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Insights on Innovations, Evolutionary Shifts, and Secular Trends

Investing More in Software and Data
The Digital Transformation of All Businesses and Industries
Most new technologies that come along are mere tools, incremental in impact to a given company or industry. There are certain types of technologies, however, that have the power to transform companies and even entire industries. Academics call these technologies “general-purpose technologies.” Their development and evolution have often been the underlying engine of economic development and productivity jumps. This thought piece focuses on the current general-purpose technologies transforming all industries today, collectively described as Digitization.
 Evolution of Tools for Biotechnology
The Rise of Advanced Biotechnology in the Age of Genomics
No industry better illustrates the idea of the innovation frontier and the impact of the expansion of scientific knowledge and its driving influence on the evolution of technology than biotechnology. In 1973, Herbert Boyer and Stanley Cohen (at UCSF and Stanford University, respectively) invented the basic genetic engineering techniques enabling the creation of recombinant biotech therapies such as insulin. Since then, the biotech industry has seen tremendous progress on many fronts, with a series of breakthroughs in the treatment of various diseases, some of which we touch on below.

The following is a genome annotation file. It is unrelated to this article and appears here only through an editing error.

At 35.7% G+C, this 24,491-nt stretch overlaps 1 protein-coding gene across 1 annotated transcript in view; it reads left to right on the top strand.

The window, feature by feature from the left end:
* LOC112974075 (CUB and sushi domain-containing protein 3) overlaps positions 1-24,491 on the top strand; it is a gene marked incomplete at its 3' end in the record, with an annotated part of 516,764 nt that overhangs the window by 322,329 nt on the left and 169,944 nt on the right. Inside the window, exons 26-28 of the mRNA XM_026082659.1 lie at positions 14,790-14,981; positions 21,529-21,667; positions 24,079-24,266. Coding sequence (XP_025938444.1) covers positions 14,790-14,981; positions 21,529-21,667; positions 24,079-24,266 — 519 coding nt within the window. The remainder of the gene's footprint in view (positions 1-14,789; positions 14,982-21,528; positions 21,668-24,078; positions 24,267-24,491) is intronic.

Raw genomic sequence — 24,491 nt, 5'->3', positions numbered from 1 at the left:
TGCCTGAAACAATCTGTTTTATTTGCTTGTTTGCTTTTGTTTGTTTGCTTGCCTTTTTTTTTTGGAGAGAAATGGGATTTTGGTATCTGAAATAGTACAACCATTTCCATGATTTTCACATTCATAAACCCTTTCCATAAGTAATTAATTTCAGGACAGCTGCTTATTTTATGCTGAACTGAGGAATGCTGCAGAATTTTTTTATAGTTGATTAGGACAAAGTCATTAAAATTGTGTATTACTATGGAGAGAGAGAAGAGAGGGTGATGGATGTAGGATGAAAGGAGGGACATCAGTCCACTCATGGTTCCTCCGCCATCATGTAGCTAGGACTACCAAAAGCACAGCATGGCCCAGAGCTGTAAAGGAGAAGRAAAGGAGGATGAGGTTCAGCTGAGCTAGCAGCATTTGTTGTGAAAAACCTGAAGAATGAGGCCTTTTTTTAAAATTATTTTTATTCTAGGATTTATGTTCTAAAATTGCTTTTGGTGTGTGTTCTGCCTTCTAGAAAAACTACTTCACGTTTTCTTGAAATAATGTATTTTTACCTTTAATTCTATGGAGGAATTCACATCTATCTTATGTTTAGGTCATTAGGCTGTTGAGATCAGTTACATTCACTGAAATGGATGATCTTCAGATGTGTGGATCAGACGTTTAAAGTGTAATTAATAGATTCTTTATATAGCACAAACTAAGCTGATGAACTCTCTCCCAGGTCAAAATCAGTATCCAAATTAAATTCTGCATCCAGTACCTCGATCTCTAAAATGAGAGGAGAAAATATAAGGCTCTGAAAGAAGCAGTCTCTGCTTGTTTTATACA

Evolution of Software
How Software-as-a-Service (SaaS) Speeds Up Innovation Cycles
One of the most important trends in the technology sector is the shift from on-premise software to software-as-a-service, or SaaS, for short. The key difference between the two technologies is on-premise software is installed and run at the client’s physical location, while SaaS is delivered from the software vendor to the client over the Internet via a web browser. This change in architecture has created numerous growth opportunities for forward-thinking, innovative companies and has given rise to a new class of software leaders. At the same time, it has challenged the previous generation of on-premise providers to make the jump to the new architecture. Navigating the shift to a new paradigm is often a difficult transition, and legacy vendors have struggled to adapt, leaving the door open for leading SaaS innovators.

See our Three-Part White Paper Series on Evolutionary Investing.  Click here